San Francisco, CA
New data reveals that a record number of whales were entangled in fishing gear off the U.S. Pacific coast last year and they are being reported at an even faster rate this year, prompting conservation groups today to urge California fishery managers to institute reforms to better protect marine mammals from injury, suffering and death.
According to the National Marine Fisheries Service, there were 30 unique reports of whale entanglements in 2014 off the West Coast—most of them gray or humpback whales caught in lines connected to crab pots—nearly twice the number from the previous year, and well above the average from the last decade (eight per year) or the previous decade (three per year). So far in 2015, there have been over 25 unique reports of entanglements in California alone, including most recently a killer whale that washed up dead north of Fort Bragg, Calif. entangled in crab gear.
Photo courtesy of John C. Bruckman
A humpback whale near Moss Landing, Monterey Bay, California. In the first four months of 2015, there have been over 25 unique reports of entanglements in California alone.
“It’s heartbreaking to know so many whales are getting tangled up in fishing gear. They often drown or drag gear around until they’re too exhausted to feed. Even more disturbing is that this problem is only getting worse,” said Catherine Kilduff, an attorney with the Center for Biological Diversity who requested the whale entanglement data from National Marine Fisheries Service earlier this year.
Of the 30 cases last year, seven whales were disentangled and released free of lines, seven were found dead, two were observed to self-release and the remaining entangled whales had an unknown fate. Most recent entanglements have occurred with Dungeness crab gear, although lobster and spot prawn gear as well as gillnets have also been identified.
For whales that cannot free themselves or be disentangled by people, trailing fishing gear can add drag, which depletes energy reserves and ultimately leads to death, or can sever limbs and cut into flesh, which can cause infection or prevent mobility. One study found that fatally entangled whales can take an average of six months to die. There are also strong indications that the problem could be even worse than the official National Marine Fisheries Service numbers show. Experts acknowledge there could be far more entanglements that go undetected. A photographic study from 2004–2006 indicated at least half the humpback whales off the West Coast had scars indicating prior entanglement.
“Californians are incredibly lucky to share our coastal waters with these magnificent whales. We have a responsibility to act quickly to prevent more whales from getting tangled up in fishing gear,” said Andrea Treece, an attorney with Earthjustice. “We’re requesting that the state work with our groups and the fishing industry to protect whales and secure federally required permits that protect fishermen.”
Florida Fish & Wildlife Conservation Commission via NOAA
A team of state and federal biologists assisted in disentangling this North Atlantic right whale in 2010, off the coast of Daytona, FL. For whales that cannot free themselves or be disentangled by people, trailing fishing gear can add drag, which depletes energy reserves and ultimately leads to death, or can sever limbs and cut into flesh.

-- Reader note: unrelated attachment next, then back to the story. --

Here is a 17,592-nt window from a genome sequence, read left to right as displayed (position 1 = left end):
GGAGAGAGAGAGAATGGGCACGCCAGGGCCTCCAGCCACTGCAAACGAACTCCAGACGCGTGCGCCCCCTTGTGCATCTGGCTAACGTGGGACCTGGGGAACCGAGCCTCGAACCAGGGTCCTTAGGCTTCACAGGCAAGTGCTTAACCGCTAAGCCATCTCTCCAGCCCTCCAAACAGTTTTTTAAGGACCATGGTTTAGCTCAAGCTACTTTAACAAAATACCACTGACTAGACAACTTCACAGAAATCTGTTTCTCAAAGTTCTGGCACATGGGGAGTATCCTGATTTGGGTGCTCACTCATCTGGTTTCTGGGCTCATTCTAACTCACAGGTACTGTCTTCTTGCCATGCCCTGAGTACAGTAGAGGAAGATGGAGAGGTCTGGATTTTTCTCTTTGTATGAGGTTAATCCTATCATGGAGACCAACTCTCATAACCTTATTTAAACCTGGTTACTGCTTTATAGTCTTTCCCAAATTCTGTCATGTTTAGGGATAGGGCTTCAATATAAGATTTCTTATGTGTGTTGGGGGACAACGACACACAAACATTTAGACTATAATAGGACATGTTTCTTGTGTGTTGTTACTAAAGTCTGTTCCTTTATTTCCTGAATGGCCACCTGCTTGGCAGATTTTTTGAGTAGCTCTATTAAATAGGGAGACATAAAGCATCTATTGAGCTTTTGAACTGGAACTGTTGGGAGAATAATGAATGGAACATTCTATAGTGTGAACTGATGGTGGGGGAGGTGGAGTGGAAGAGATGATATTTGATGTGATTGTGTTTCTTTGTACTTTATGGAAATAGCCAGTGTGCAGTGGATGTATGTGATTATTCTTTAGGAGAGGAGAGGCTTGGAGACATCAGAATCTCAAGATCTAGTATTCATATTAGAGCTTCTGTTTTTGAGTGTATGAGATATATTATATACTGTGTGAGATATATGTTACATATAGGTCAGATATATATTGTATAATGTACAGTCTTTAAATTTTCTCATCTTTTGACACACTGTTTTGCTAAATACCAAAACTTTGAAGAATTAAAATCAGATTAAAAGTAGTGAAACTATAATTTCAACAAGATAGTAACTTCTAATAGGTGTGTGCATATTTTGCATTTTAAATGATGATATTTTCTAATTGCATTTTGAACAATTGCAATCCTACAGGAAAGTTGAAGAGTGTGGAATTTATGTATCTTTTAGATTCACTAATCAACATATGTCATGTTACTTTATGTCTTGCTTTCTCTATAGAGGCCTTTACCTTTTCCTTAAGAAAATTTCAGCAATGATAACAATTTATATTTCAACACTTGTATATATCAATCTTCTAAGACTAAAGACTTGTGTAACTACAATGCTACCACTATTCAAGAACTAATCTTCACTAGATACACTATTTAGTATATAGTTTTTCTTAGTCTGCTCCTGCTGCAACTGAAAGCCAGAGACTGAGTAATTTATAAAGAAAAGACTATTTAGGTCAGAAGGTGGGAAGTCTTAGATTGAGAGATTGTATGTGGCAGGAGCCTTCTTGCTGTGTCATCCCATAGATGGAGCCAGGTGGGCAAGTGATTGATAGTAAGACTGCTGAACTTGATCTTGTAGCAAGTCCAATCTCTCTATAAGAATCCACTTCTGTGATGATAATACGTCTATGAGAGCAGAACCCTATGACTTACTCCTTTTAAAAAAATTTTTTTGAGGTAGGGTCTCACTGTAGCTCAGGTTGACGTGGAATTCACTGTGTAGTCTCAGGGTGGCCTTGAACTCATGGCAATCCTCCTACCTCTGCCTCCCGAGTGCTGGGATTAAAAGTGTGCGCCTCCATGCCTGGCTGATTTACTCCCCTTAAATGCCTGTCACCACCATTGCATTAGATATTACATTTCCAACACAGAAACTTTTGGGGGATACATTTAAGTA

The California fishing industry has begun to address the risk of whale entanglements, through industry-led retrieval of lost crab pots, better gear marking and limits on the number of traps set. However, the combination of increasing populations of some whales and changes in ocean and fishing conditions have resulted in the unfortunate increase in entanglements, indicating more needs to be done. The California Dungeness Crab Task Force recently established a working group comprised of the fishing industry, state and federal agencies, entanglement experts and conservation organizations to address the problem.
Measures to address large whale entanglements from other regions have included fishery closures in areas where whales are feeding; lines that are designed to break away when a pot or trap catches on a whale; and reducing the number of vertical lines in the water. Earthjustice, the Center for Biological Diversity and Oceana suggested in today’s letter to the California Department of Fish and Wildlife and the California Fish and Game Commission that these and other measures be considered, calling for collaborative efforts to address the problems before next fall when the next Dungeness crab fishing season begins. The current Dungeness crab season on the West Coast ends June 30. The most commonly identified gear on the whales was from the Dungeness crab fishery.
“There are simple, common-sense solutions that will protect the whales, and we’re calling on the state to manage this fishery to protect whales,” Kilduff said. “We want to see meaningful changes to address this growing problem before the next crab season begins.”
Anyone seeing an entangled whale on the West Coast should contact the Entangled Whale Response Network by calling (877) SOS-WHALE (877-767-9425). You will be prompted for pertinent information such as exact location and a description of the entanglement. If possible, please stand by with the whale or contact other boats in the area willing to help monitor the whale until a response can be launched by the trained and authorized Whale Entanglement Team (WET). Photos and video of the event are important in assessing the situation, but maintain a safe and respectful distance of 100 yards from the whale. To learn more about entangled whale response efforts, visit: WhaleEntanglementTeam.org.